The price of bread will go up $0.30 with effect from Friday, the National Bakers Association of Zimbabwe (NBAZ) announced on Thursday.
A standard loaf will now cost $1.40, the NBAZ announced.
The new price is lower than the $2.20 that the bakers had wanted to charge last week before the government sought crisis talks.
The bakers only backed down after the Reserve Bank of Zimbabwe (RBZ) agreed to meet 80 percent of their foreign currency requirements to fund imports for wheat, which is in short supply in the country.
Previously, the RBZ was availing just 35 percent of the foreign currency the bakers had requested.
“We have made every effort to keep the bread price affordable,” the NBAZ said in a statement. “We therefore notify the public that the price of a standard loaf should not exceed $1.30 and $1.40 to the wholesale and consumers respectively, flour being at a maximum price of $36.50 per 50kg bag.
“This watered-down increase has been arrived at following the government’s intervention through the RBZ that has committed to avail to the bakery industry at least 80 percent of its monthly foreign currency requirements from a current maximum of 35 percent allocation.”
Industry and Commerce Minister Mangaliso Ndlovu said: “They really did not need our permission to do that (increase the price), but they notified us. They initially wanted it to be $2.20 (but) then we had to come up with ways of mitigating that and there is now more assistance that they are getting which could not be 100 percent really, to keep the prices where they were.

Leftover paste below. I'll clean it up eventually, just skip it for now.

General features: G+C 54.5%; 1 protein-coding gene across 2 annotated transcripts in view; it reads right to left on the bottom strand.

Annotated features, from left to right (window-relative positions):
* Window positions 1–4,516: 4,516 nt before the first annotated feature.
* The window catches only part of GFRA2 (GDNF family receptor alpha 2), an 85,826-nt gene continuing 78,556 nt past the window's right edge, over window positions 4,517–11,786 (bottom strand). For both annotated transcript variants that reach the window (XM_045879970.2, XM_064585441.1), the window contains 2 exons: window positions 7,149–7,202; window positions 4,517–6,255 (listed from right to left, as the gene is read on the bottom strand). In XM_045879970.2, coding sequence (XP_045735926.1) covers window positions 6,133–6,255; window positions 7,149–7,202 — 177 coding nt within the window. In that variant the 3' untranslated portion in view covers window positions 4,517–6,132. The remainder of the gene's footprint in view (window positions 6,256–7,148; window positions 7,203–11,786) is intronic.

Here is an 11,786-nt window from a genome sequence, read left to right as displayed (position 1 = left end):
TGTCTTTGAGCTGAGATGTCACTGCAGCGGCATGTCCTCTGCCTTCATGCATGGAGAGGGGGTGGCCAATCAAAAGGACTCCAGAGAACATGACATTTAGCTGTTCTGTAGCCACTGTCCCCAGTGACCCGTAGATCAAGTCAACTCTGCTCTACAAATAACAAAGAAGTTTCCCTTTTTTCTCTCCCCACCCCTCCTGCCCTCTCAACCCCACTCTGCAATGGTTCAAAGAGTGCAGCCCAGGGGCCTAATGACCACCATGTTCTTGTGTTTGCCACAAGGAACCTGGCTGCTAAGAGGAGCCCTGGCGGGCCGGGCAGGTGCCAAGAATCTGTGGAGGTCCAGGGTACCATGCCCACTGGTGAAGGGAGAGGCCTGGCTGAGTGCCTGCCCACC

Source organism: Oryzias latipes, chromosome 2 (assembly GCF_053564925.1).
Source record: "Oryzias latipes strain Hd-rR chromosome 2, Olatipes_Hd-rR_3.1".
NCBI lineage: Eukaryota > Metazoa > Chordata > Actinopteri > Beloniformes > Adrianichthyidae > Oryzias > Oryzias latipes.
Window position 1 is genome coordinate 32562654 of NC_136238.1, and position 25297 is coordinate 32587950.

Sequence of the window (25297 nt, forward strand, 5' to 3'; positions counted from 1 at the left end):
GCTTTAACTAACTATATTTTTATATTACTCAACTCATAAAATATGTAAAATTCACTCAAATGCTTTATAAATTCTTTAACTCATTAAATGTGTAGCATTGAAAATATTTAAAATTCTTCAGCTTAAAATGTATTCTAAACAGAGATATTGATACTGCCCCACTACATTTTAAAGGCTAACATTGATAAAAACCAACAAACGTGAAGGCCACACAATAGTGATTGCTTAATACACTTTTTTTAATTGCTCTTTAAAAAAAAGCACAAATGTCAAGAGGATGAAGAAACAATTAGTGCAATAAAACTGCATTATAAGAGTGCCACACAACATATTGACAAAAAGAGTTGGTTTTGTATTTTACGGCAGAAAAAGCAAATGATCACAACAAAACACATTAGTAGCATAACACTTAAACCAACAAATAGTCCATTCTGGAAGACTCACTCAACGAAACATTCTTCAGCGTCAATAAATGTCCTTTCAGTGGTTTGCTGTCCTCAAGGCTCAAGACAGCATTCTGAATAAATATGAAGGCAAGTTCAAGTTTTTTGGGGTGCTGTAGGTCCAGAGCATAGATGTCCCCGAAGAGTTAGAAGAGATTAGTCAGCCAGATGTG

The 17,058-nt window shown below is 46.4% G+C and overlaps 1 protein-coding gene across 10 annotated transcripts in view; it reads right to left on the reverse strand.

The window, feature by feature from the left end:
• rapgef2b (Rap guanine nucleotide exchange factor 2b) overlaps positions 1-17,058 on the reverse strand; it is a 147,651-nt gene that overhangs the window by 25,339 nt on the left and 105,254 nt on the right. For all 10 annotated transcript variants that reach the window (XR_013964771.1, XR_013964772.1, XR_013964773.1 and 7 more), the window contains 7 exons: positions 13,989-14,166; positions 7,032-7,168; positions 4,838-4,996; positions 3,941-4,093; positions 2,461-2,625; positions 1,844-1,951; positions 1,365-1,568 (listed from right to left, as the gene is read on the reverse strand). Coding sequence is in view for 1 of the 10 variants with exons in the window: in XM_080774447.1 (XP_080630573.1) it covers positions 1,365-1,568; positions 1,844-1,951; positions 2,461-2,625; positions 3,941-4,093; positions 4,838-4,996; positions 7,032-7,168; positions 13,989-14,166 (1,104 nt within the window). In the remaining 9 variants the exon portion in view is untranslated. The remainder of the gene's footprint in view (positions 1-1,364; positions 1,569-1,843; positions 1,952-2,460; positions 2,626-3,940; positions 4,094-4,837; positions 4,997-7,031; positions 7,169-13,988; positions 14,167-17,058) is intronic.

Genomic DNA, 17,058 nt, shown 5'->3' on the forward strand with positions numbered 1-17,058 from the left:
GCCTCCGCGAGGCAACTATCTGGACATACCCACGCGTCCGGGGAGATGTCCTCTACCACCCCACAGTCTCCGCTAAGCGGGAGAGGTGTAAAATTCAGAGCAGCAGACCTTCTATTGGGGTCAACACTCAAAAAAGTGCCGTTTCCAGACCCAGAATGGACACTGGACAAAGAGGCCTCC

“So they told us that with the assistance and having looked at their costs and having looked at everything, the wholesale price from the manufacturers will be $1.30 and from the retailers it will be $1.40.”
Commodity prices have shot up across the board, most of the increases triggered by a shock 2 percent tax on all electronic transactions announced by the Ministry of Finance on October 1.
An RBZ directive for banks to separate foreign currency accounts from RTGS accounts also severely devalued the surrogate bond note currency.
Companies are now forced to buy foreign currency at a premium on the black market in order to finance imports, which has seen prices galloping out of range for most Zimbabweans whose salaries remain at the pre-October 1 levels.